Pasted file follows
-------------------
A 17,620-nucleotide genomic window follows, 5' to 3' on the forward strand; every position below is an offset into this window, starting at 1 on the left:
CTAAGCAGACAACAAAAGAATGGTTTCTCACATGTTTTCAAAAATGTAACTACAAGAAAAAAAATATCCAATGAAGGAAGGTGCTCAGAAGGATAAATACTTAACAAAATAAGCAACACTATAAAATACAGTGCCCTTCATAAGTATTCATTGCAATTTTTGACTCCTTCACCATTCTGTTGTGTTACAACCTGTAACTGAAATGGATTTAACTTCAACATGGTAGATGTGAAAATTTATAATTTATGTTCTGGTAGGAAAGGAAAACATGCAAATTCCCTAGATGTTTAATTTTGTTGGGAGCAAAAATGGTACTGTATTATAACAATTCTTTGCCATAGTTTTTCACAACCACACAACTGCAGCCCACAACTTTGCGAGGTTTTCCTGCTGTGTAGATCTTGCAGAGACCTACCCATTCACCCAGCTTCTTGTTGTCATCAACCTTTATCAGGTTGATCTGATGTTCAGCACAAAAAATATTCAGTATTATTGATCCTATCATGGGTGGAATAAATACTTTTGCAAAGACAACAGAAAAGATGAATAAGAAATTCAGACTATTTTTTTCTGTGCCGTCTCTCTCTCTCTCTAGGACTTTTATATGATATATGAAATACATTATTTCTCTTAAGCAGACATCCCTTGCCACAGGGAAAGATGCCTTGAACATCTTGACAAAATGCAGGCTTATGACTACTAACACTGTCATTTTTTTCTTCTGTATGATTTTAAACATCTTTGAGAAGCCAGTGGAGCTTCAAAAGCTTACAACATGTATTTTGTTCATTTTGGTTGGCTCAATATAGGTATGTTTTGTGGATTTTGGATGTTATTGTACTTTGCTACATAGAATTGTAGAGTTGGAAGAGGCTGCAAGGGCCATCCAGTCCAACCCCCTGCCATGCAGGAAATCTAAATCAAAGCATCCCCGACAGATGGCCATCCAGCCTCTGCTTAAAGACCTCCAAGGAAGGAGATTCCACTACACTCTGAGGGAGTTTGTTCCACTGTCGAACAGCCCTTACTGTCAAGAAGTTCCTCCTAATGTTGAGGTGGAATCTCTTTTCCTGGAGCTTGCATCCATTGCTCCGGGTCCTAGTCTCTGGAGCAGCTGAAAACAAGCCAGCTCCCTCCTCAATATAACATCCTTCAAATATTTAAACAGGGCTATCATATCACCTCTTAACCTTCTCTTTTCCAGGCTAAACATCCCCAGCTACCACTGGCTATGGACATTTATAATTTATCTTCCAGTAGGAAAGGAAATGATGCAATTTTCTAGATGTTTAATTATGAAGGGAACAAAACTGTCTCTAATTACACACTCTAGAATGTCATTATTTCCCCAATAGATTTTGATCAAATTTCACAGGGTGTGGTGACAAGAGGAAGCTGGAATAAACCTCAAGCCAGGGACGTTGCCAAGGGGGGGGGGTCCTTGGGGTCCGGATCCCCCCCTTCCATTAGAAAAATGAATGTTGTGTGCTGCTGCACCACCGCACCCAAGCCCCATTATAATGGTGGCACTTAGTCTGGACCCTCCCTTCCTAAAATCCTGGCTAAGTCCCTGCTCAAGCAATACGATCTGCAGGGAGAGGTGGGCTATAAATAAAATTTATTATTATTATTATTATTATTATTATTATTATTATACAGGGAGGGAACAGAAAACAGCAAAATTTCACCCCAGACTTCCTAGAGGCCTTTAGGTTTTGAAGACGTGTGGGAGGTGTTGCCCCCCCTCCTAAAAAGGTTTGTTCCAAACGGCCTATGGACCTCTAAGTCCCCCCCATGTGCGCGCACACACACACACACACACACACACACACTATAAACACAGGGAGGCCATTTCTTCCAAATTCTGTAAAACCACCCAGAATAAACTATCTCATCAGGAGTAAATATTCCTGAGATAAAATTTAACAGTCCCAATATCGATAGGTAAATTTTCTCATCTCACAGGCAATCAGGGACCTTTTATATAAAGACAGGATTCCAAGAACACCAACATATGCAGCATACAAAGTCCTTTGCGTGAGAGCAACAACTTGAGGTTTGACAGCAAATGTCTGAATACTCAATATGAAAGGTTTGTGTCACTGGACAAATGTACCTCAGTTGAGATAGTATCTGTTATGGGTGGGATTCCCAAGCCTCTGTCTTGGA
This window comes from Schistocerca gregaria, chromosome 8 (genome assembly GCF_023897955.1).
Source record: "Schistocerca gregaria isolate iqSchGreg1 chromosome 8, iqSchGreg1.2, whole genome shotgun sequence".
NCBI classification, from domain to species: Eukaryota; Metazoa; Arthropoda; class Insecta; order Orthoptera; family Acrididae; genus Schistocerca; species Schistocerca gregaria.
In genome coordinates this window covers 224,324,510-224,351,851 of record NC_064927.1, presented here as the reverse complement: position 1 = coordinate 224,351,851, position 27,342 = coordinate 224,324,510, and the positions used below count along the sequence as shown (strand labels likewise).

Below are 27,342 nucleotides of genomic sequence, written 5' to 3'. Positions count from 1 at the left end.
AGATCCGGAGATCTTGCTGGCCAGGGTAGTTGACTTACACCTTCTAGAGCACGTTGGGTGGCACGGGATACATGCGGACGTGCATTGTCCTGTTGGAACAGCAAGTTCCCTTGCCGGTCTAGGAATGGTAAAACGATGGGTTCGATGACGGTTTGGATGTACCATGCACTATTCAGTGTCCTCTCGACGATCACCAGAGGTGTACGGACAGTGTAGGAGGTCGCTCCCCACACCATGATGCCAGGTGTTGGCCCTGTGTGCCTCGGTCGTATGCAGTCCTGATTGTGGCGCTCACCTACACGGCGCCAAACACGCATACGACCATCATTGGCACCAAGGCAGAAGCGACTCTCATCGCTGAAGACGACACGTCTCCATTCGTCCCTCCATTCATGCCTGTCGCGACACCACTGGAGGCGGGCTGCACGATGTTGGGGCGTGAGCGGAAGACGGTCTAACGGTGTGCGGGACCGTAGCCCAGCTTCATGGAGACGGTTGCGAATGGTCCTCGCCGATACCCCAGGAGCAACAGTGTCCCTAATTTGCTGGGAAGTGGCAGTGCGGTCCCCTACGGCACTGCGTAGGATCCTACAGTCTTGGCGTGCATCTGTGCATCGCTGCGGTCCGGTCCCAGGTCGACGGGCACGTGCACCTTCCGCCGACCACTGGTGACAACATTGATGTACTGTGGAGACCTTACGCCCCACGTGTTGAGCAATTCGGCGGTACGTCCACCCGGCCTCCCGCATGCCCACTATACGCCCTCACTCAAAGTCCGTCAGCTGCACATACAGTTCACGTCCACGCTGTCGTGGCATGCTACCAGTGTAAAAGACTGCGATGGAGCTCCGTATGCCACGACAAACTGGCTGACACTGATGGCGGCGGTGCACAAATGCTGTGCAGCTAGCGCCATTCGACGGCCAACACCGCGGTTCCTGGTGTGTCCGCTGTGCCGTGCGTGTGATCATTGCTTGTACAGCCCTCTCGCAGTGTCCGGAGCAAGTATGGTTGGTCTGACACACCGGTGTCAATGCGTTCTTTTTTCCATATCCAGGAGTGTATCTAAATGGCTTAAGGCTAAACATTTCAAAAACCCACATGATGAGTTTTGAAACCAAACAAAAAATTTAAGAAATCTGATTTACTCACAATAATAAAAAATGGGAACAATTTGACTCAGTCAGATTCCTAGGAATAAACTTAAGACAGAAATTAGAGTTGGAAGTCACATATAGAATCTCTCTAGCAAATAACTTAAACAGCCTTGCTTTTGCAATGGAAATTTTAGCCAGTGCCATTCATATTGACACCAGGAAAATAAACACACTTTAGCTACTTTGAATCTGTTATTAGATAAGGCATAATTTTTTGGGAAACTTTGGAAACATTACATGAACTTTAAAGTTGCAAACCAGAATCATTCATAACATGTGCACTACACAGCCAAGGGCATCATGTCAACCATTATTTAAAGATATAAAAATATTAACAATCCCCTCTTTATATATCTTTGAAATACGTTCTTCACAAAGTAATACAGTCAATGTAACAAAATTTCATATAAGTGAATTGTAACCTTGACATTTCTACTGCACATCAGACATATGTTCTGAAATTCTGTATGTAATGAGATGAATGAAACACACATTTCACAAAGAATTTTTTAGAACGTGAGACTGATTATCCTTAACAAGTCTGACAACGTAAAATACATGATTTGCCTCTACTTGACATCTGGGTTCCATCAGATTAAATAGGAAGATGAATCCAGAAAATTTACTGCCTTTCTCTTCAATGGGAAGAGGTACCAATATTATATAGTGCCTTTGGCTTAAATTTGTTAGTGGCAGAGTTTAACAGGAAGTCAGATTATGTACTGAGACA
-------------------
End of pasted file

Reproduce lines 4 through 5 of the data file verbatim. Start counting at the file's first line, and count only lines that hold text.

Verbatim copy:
Source record: "Schistocerca gregaria isolate iqSchGreg1 chromosome 8, iqSchGreg1.2, whole genome shotgun sequence".
NCBI classification, from domain to species: Eukaryota; Metazoa; Arthropoda; class Insecta; order Orthoptera; family Acrididae; genus Schistocerca; species Schistocerca gregaria.